Many educators teaching diverse students report that they do not receive enough cultural background information on their students. If you are teaching South Sudanese students, it is important to be aware of newcomers’ backgrounds. The information below is meant to provide an overview of key highlights, so you develop culturally responsive teaching strategies that are in tune with your students’ unique learning styles. This cultural information was developed for teachers, but it can be used by anyone working or interacting with newcomer families.
Here is some cultural information to help educators and other professionals or volunteers who are working with refugee, immigrant, and asylum-seeking families. This page is about South Sudanese students in the USA.
English, Arabic, Dinka, Nuer, Bari, Zande, and Shilluk.
Teaching in the classroom
Education is mandatory for children between the ages of 6 and 13, yet less than 50% of children attend primary school and only 21% attend secondary school. Most schools are located in urban areas even though more than 80% of the population lives in rural areas. Many rural schools were destroyed as a result of the war, and also children sometimes do not go to school for fear of abduction.
The country is experiencing a severe teacher shortage and many teachers are untrained. Classrooms are frequently poorly managed. In addition, classes are taught in English, yet many students do not speak English. There is often not enough space in classrooms for learning, so children are taught outside. South Sudanese children may do well with outdoor, collaborative activities and curriculum that encourages discussion and engagement with other students. Students will likely be very appreciative and respectful of their classroom materials.
Males are required to perform military service before they finish their secondary education and many drop out after doing so. It is common for boys to stop schooling after graduating elementary school in order to work to support their families or to go to vocational school. As a result, there are more females than males in higher education.
The educational situation in refugee camps is dire. The individuals living there have little food or water, and experience rampant crime, so schools are a low priority.
South Sudan has many systems of social structure, livelihoods, cultural traditions and a sense of identity. Teachers should keep this in mind and understand that although families come from the same country, they may be different in these basic ways.
Teachers should keep their space when interacting with adult Sudanese and should not get discouraged by the formality of initial interactions. When engaged in conversation, people from South Sudan like to maintain at least a foot of space, especially if the individual is of the opposite sex. Consistent eye contact is uncommon; rather one should glance at the other’s eyes periodically during conversation. Men and family members touch or squeeze each other on the shoulder as greeting. Children tend to speak to and listen to elders with respect and reverence.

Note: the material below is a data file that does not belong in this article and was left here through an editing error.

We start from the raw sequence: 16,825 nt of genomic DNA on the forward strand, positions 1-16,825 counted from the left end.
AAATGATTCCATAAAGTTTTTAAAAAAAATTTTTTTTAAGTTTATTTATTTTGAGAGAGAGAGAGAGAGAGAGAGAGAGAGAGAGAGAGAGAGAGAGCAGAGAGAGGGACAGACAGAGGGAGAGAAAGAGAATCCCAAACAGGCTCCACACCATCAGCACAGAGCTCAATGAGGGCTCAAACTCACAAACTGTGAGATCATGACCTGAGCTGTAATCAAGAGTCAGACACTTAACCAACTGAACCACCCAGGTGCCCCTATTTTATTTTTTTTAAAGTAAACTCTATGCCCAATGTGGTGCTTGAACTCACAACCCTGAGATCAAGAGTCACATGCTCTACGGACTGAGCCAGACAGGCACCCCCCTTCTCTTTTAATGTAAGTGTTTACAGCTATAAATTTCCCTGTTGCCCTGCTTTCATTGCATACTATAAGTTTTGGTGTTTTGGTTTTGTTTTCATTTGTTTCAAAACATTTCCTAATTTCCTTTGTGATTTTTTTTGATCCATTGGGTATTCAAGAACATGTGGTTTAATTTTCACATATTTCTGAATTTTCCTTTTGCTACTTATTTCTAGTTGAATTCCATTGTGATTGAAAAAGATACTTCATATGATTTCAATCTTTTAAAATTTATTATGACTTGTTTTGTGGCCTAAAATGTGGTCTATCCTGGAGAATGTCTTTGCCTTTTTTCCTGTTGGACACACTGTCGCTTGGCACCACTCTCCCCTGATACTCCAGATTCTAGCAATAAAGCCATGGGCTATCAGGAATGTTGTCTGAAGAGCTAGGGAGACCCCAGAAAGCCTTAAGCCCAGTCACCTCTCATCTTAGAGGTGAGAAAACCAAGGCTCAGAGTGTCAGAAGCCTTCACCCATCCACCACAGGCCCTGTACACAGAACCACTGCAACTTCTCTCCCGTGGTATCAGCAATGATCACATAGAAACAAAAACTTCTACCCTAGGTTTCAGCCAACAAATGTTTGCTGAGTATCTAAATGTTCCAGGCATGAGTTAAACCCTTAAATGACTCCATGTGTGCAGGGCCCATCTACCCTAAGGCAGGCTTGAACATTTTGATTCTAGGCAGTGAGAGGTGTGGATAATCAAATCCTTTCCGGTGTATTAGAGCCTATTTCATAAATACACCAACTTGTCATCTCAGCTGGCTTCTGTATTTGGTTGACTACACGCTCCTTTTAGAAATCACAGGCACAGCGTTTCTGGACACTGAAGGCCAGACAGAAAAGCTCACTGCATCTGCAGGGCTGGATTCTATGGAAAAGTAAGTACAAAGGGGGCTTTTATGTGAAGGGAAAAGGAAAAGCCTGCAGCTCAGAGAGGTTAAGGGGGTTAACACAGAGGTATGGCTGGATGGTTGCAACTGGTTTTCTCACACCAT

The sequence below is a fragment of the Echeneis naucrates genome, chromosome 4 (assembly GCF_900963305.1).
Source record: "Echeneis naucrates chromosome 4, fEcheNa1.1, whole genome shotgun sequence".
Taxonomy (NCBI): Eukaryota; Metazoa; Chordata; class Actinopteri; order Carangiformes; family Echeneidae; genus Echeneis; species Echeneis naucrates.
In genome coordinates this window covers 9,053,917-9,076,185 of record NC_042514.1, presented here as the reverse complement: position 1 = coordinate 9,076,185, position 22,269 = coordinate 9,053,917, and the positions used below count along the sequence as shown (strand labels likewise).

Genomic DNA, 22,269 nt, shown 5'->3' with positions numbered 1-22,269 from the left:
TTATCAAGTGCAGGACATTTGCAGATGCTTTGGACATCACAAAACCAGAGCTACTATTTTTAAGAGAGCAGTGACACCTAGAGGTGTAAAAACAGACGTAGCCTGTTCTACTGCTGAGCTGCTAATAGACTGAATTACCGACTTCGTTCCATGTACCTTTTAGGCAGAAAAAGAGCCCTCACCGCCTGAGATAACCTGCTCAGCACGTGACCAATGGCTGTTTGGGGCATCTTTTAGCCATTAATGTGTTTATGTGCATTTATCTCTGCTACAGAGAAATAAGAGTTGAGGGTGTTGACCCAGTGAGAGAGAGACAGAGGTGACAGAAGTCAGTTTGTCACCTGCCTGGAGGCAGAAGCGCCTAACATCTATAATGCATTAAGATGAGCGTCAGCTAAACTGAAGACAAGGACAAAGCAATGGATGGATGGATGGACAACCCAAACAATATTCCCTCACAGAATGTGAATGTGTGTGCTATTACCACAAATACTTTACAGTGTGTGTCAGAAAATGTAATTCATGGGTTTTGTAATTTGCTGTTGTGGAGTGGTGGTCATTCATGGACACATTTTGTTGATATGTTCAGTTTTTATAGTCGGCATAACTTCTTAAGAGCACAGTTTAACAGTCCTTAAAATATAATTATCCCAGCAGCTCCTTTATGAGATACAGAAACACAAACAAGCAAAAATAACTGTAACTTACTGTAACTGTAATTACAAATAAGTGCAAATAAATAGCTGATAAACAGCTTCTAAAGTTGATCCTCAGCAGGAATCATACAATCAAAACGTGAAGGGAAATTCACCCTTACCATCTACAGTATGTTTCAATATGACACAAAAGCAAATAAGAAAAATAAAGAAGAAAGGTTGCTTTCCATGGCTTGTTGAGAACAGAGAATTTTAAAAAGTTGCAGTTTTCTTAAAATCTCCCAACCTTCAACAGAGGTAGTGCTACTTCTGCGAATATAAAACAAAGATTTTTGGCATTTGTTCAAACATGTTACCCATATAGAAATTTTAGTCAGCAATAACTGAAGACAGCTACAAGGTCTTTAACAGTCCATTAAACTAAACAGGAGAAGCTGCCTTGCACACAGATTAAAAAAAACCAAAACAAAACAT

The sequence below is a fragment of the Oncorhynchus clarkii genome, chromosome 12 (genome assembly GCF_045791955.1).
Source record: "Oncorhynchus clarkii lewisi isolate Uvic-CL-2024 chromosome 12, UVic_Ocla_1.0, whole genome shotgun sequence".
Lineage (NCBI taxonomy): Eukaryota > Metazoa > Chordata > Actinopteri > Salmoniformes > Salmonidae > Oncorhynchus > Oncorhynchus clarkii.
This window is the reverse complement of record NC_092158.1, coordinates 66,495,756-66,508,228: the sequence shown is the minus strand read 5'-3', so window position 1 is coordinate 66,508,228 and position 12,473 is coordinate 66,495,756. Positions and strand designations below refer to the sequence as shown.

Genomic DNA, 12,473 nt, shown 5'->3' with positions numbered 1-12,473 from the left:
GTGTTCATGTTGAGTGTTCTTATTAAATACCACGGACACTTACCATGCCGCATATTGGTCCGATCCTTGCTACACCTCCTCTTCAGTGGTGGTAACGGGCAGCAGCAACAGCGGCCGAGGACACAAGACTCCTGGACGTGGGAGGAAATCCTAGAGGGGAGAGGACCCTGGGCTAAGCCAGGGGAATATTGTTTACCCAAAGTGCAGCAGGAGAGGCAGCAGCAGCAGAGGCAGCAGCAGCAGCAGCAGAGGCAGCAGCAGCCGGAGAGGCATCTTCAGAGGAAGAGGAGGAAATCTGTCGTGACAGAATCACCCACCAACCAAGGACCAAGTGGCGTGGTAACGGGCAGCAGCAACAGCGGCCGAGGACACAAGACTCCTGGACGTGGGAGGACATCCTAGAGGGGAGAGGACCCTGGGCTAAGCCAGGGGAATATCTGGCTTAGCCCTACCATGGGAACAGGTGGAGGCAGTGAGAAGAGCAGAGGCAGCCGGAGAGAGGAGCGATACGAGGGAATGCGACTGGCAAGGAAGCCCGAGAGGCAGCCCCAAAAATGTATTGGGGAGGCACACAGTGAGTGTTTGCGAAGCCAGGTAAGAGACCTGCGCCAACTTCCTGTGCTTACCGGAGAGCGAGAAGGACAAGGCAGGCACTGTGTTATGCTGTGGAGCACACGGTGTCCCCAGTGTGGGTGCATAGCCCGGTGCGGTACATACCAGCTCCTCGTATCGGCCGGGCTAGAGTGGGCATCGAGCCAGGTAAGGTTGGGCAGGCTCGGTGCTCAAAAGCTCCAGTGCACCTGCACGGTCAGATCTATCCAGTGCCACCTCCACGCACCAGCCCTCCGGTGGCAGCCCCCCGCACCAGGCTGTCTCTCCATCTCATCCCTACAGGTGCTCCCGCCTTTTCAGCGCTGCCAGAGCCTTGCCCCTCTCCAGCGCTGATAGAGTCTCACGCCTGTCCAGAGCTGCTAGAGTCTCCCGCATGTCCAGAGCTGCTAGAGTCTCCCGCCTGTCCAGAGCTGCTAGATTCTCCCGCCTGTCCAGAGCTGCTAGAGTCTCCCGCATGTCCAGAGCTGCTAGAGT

Due to close family ties, family members will likely have an interest in becoming engaged in the child’s education, yet may feel shy or intimidated because of a lack of schooling themselves. Teachers would be advised to focus on showing the parents how they can support the student without actually assisting them with academic tasks, such as helping them with art or music or supporting them in extracurricular activities. Parents will be appreciative of your efforts and will listen to your advice and opinion. Offering parents information about adult education programs would help them feel more confident in their new communities. It is important to keep in mind that many refugees do not know how to drive or lack access to a car, so transportation to school events will be a challenge even if parents want to be involved.
The Sudanese have a different perception of time than Americans, being event-based rather than time-based, so teachers should reiterate the importance of being on time by explaining how their tardiness may affect other parents or students, or may put their child at a disadvantage.
Culture, gender and family
Today, nearly 1.4 million people in South Sudan are considered internally displaced people (IDPs), which means they live within South Sudan in camps or other shelters but not in their homes. Because the country has been consumed by conflict for nearly fifty years, almost 75% of the population doesn’t know how to read or write, which is one of the lowest literacy rates in the world.
Most South Sudanese live as an extended family, and usually a respected elder is the family leader. Many people follow animist religions. Dinner is eaten late, around 9pm. At dinner, men and women frequently eat at different sides of the table. Teachers can encourage South Sudanese students to eat together to maintain a sense of community while practicing the new mealtime norm.
Men are the breadwinners and women tend to be homemakers. Many families are polygamous, and the first wife receives special respect from the other wives. Boys are expected to be brave, aggressive, and decisive, while girls are encouraged to be obedient and submissive and wear modest clothing. Female students may need encouragement to ask questions in public, and males to express their feelings.
Print this Information as a PDF
You can download and print this South Sudanese learner profile as a PDF and keep it as a resource in your classroom.
Sign up for our online professional development class or find cultural background information about refugees and asylum seekers – useful for professional educators and anyone who wants to support newcomer families.